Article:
A tourniquet of frozen seeing freezes word-say
And the three of them alive today only
Horror-see, struck in white trauma.
This painting chants impediment and limit
The very act of looking burns heart-holes with no exit.
This view is split into two larger than life grief crimes:
polygamy on the left and Lamech’s Cain-tinged murder right flat dead

When it gets this bad, everyone sheerly shrieks inside unlooking
No one sees each here. The whole painting a bleached wound.
Blake knew color and looking were dangerous commitments.
“Colours are the wounds of life,” he tellingly said.

Oh say can you see how it feels to be Lamech scorned and doomed
How does it feel at the end of the world when there is nothing to
see, but distance and heartbreak wrapped in “frantic pain”?

© 2019, Linda Chown

Mad Song

Like a fiend in a cloud
With howling woe,
After night I do croud,
And with night will go;
I turn my back to the east,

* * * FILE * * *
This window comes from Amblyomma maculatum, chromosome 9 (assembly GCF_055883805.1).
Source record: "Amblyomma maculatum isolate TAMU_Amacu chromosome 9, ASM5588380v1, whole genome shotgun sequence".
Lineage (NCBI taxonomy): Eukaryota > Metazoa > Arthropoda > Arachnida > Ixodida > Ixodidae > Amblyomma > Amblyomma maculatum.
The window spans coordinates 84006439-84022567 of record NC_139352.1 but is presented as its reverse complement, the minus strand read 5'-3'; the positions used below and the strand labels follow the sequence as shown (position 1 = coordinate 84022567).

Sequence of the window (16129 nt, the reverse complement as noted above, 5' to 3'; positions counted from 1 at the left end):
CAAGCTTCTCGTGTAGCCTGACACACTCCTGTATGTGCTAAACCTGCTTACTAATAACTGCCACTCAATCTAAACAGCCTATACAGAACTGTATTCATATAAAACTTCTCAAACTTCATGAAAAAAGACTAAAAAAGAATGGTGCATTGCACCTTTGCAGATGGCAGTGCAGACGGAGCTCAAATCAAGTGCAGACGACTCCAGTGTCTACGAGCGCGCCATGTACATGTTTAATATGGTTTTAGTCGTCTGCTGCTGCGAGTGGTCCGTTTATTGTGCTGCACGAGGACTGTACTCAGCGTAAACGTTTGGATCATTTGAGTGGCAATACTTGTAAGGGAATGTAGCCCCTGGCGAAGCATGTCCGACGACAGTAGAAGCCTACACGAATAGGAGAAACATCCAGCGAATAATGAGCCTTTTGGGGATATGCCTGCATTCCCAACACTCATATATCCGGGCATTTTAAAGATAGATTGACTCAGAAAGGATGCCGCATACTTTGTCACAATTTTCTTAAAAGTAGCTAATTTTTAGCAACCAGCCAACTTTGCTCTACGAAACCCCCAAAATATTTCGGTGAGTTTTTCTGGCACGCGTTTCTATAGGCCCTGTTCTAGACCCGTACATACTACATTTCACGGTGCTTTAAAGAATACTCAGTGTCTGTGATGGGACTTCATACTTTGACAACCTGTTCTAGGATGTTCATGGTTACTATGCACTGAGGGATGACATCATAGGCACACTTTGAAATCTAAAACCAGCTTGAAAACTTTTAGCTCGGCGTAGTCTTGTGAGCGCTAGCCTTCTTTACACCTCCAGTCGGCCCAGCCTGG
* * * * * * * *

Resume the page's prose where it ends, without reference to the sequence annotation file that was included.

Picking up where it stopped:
From whence comforts have increas’d;
For light doth seize my brain
With frantic pain.

William Blake

The other poems in Linda’s ongoing Blake-poem series:

  1. Refections into William Blake’s “Brutus and Caesar’s Ghost,” Linda Chown
  2. Cohering Clashes: Wiliam Blake’s “The Red Dragon and The Woman Clothed in the Sun,” Linda Chown
  3. This New Ending of the Beginning: William Blake’s “The Body of Abel Found by Adam and Eve,” Linda Chown
  4. Looking Up High: “The Wood of the Self-Murderers: The Harpies, and The Suicides,”  Linda Chown

Linda Chown

LINDA E. CHOWN grew up in Berkeley, Ca. in the days of action. Civil Rights arrests at Sheraton Palace and Auto Row.  BA UC Berkeley Intellectual History; MA Creative Writing SFSU; PHd Comparative Literature University of Washington. Four books of poetry. Many poems published on line at Numero Cinq, Empty Mirror, The Bezine, Dura, Poet Head and others. Many articles on Oliver Sachs, Doris Lessing, Virginia Woolf, and many others. Twenty years in Spain with friends who lived through the worst of Franco. I was in Spain (Granada, Conil and Cádiz) during Franco’s rule, there the day of his death when people took to the streets in celebration. Interviewed nine major Spanish Women Novelists, including Ana María Matute and Carmen Laforet and Carmen Martín Gaite.